____________________ - ______________________ = cash given to sellers of a company
(1) Total enterprise purchase price
(2) Debt (and/or debt-like items)
All liabilities are categorized as either ____________________ or _____________________.
(1) Working capital
Can a liability be both working capital and debt?
What are sellers of a business incentivized to do with regard to debt?
Lower the amount of debt and debt-like items as much as possible.
As a response, what must buyers do as it relates to a company's debt?
Before buying the business, must make sure that the amount of debt isn't misrepresented.
Where else can debt be buried, other than traditional "financial liability" line items?
(1) Accounts payable
(2) Accrued expenses
(3) Other liabilities
(4) Deferred compensation
(5) Termed accounts payable
(6) Shareholder payables
(7) Legal settlements
(8) Tax-related liabilities
(9) Liabilities associated with certain cash transactions
Why might a company's reported capital expenditures figure not be accurate in terms of cash flow?
The company may have ordered lots of equipment but is yet to pay for the purchase, which results in a larger post-acquisition for the buyer of the company.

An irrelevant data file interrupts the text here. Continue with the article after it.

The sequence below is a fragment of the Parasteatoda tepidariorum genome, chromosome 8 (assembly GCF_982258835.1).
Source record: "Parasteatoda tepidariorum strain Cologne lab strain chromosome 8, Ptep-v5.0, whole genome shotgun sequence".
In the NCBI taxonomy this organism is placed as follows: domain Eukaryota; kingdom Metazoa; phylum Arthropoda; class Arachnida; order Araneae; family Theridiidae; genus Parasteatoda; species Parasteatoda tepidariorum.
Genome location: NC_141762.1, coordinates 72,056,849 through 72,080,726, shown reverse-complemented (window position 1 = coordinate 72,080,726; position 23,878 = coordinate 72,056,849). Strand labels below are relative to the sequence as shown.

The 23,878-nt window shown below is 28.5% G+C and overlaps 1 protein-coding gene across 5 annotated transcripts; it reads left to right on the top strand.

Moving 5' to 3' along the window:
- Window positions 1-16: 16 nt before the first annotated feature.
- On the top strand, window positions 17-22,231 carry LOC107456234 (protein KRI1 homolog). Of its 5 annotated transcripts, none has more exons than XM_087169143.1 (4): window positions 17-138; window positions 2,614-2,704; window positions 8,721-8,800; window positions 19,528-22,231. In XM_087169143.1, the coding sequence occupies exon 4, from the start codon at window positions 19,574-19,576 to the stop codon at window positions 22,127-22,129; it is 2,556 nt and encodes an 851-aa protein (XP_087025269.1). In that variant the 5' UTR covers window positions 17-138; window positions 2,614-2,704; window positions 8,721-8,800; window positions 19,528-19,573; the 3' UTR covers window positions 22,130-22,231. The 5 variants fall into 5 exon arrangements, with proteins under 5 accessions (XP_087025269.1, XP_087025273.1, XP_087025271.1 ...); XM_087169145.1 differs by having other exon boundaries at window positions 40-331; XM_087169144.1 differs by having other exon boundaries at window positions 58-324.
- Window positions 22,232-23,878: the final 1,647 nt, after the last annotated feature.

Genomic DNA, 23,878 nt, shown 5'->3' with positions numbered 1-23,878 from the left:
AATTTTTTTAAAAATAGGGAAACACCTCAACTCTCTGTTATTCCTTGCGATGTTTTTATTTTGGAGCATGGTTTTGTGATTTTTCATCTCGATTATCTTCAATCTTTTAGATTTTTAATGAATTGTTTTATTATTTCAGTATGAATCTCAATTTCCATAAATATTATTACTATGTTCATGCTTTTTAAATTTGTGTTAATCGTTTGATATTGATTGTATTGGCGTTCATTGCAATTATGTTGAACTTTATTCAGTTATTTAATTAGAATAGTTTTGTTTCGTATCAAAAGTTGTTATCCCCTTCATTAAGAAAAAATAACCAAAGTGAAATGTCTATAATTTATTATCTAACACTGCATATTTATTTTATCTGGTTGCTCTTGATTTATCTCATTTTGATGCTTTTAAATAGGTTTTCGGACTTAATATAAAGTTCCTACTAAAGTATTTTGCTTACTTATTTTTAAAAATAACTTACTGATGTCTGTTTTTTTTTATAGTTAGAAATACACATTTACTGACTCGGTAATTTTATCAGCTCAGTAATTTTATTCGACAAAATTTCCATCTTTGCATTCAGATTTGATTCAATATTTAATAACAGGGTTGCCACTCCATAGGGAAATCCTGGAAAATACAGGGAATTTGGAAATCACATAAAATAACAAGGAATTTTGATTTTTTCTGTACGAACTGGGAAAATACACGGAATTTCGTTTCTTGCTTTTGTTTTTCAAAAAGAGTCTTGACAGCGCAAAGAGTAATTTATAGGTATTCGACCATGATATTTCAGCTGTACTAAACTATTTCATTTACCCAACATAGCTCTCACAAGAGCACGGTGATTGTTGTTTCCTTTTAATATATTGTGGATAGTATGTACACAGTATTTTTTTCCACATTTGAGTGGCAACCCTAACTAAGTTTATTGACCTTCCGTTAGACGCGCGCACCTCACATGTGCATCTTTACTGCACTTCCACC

More broadly, this also affects the total cash available after the deal.
Why does a PE firm need to assess a company's normal level of working capital?
The normal level of working capital to remain in a business must be removed from the purchase price, so respective adjustments must be made.
What financial line items / metrics might a PE firm use to determine a company's optimal level of operations during various economic cycles?
(1) Cash flow
(2) Deferred revenue
(4) Revenue recognition
(5) Business seasonality
Why would a PE firm want to do diligence around a company's tax structure?
Provides insight into the best methods and locations for tax compliance so that the company may maximize its net profit and minimize tax liabilities.
How does a PE firm evaluate a company's tax structure at the national level?
(1) Review tax assets
(2) Review company structure
(3) Review step-up calculations
(4) Review compliance procedures